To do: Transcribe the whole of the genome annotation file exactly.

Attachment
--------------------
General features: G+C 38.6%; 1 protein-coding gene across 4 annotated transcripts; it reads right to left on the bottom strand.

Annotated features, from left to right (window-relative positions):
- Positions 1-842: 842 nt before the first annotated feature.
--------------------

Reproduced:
General features: G+C 38.6%; 1 protein-coding gene across 4 annotated transcripts; it reads right to left on the bottom strand.

Annotated features, from left to right (window-relative positions):
- Positions 1-842: 842 nt before the first annotated feature.